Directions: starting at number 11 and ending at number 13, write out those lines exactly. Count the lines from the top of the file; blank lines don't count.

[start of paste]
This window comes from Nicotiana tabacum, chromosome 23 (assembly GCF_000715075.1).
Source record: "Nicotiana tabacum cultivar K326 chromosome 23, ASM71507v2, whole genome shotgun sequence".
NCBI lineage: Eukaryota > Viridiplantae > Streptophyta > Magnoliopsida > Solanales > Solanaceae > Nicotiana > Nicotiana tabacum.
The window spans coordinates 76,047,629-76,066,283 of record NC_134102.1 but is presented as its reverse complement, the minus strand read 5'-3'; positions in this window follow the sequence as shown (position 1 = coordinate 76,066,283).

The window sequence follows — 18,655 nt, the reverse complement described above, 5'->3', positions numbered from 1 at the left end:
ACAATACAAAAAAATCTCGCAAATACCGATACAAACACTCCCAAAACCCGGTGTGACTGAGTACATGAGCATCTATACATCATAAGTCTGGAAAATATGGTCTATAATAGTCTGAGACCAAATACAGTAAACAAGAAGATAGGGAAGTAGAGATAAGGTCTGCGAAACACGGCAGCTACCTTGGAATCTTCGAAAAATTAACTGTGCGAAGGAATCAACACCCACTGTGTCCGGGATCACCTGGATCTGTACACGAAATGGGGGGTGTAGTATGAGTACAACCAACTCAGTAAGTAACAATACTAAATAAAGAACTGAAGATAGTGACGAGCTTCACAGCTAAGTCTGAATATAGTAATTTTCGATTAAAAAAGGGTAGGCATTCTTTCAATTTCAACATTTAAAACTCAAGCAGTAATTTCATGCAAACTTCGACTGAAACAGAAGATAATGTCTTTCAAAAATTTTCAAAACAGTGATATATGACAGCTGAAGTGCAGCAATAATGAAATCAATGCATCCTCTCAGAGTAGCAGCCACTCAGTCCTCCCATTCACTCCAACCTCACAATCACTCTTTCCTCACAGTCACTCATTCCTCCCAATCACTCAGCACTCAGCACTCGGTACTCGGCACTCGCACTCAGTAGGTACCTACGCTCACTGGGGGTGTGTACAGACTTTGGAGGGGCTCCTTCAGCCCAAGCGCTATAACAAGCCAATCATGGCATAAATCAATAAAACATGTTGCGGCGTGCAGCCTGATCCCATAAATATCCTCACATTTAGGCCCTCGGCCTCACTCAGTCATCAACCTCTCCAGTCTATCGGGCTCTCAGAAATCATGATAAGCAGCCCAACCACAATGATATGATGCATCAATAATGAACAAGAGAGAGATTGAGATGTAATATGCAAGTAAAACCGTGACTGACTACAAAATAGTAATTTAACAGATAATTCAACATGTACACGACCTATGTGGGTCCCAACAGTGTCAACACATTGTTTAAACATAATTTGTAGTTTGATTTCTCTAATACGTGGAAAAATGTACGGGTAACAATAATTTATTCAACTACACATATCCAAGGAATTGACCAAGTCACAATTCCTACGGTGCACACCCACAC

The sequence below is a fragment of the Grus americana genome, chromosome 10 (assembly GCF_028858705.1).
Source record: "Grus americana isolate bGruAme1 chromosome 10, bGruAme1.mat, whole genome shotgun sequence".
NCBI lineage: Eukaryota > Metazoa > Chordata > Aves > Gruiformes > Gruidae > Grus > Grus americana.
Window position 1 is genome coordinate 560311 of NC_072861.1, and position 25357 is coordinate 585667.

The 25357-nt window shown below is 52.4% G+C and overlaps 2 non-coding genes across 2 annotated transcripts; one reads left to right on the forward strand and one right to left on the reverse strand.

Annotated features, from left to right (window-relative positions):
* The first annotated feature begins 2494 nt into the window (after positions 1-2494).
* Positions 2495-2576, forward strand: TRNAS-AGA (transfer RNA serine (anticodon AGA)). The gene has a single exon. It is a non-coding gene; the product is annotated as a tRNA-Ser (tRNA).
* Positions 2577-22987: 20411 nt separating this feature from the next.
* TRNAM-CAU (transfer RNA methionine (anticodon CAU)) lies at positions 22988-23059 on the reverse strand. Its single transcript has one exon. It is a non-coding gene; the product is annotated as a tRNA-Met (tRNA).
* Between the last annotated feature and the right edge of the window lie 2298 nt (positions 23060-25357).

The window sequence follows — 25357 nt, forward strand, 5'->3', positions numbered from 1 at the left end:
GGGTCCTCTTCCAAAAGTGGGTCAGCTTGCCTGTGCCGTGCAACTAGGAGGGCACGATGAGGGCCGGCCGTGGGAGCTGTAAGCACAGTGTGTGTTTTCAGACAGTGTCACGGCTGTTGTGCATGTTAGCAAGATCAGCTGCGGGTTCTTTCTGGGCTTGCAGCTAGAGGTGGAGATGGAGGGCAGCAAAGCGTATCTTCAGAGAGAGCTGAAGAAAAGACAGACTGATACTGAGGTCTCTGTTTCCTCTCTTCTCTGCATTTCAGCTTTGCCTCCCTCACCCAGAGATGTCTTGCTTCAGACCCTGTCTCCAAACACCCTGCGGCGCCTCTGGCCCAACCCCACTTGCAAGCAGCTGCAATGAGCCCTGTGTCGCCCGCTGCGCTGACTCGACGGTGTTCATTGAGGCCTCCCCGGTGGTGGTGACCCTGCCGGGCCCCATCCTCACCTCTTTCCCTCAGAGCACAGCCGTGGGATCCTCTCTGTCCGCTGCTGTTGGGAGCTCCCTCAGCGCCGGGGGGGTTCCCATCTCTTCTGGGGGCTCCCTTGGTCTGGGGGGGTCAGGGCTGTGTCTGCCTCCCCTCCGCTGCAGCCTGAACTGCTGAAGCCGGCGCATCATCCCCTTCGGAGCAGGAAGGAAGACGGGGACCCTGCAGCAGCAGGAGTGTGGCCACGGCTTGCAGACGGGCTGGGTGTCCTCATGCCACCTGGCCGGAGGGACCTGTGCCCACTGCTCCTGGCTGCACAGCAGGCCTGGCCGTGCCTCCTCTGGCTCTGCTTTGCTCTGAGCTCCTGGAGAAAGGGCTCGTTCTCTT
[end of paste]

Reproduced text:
The 25357-nt window shown below is 52.4% G+C and overlaps 2 non-coding genes across 2 annotated transcripts; one reads left to right on the forward strand and one right to left on the reverse strand.

Annotated features, from left to right (window-relative positions):
* The first annotated feature begins 2494 nt into the window (after positions 1-2494).